“I am the leader of one country which has two alphabets, three languages, four religions, five nationalities, six republics, surrounded by seven neighbours, a country in which live eight ethnic minorities.”
Josef Broz Tito, a charismatic and divisive socialist leader famously uttered the above words describing Yugoslavia. He envisaged his nation to be a torchbearer in overcoming ethno-religious tensions through autonomous and decentralized governance, whilst gravitating towards certain common interests. The central design behind such a structure was to integrate a group of regions blessed with different yet diverse resources and encourage an unheralded form of cooperation which would lead to the formation of a stable, developed nation. Post-imperialism, in theory Yugoslavia was one of three nations that represented a beacon of hope for a new world order.
In reality however, the ship began to burn as soon as its journey began. India, one of the aforementioned nations, underwent a bloody partition which split the subcontinental region along religious lines. After the death of Marshal Tito, Yugoslavia descended into a series of civil wars between the ethnic groups that lived within its boundaries. These events led to the creation of separate nations, formed on the basis of the ethno-religious differences that had failed to be overcome. These nations still harbor resentment towards each other as a result of the destructive turn of events that led towards their creation. However, they are now relatively stable and have enjoyed certain measures of success.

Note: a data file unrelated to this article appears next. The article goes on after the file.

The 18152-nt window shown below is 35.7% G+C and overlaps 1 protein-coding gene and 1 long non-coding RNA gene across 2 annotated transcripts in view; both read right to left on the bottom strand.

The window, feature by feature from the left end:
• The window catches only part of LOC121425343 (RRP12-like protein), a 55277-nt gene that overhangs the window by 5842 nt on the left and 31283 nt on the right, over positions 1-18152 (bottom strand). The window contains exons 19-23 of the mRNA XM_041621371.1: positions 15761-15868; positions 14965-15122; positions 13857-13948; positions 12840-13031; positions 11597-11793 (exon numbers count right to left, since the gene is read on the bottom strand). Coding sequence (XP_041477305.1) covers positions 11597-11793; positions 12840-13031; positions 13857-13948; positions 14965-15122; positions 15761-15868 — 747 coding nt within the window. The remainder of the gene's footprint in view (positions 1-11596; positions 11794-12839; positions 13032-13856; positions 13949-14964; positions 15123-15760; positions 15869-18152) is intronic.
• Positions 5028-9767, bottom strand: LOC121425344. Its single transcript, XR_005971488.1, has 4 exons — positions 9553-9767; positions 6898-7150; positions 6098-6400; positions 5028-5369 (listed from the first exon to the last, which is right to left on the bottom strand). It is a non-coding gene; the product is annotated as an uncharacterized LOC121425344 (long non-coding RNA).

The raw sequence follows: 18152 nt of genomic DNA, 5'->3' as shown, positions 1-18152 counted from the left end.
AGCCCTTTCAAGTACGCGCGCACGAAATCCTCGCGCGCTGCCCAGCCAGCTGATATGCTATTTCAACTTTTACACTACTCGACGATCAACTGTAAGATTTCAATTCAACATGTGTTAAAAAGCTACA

However, it is the third and final nation that remains knee-deep in chaos and strife. At its peak, Iraq was a key region for the Abbasid Islamic Caliphate. Its capital Baghdad was established as a major city of culture and knowledge at the time (a position it has failed to reclaim since being sacked by the Mongols). At present, the country is in ruins, deeply divided amongst sectarian lines and feebly attempting to emerge from dictatorships and a series of devastating wars. Although the clear majority of the population is descended from one ethnic group and follows the same religion, the lines of divide are formed via sectarianism. Around two thirds of the population follow the Shia sect of Islam, whereas one-third follows the Sunni sect. Although historically these sects have lived in peace, recent history and external forces (namely the likes of Saudi Arabia and Iran) have amplified the divide which has led to the conflict we see today. Sprinkled into this casserole of religious conflict is an ethnic divide with the Kurdish population in the north of the country and the Arabs that constitute the remainder of the demographic. With common consensus that Iraq has failed as a state, a question that is increasingly being asked is whether Iraq should be split into three separate nations.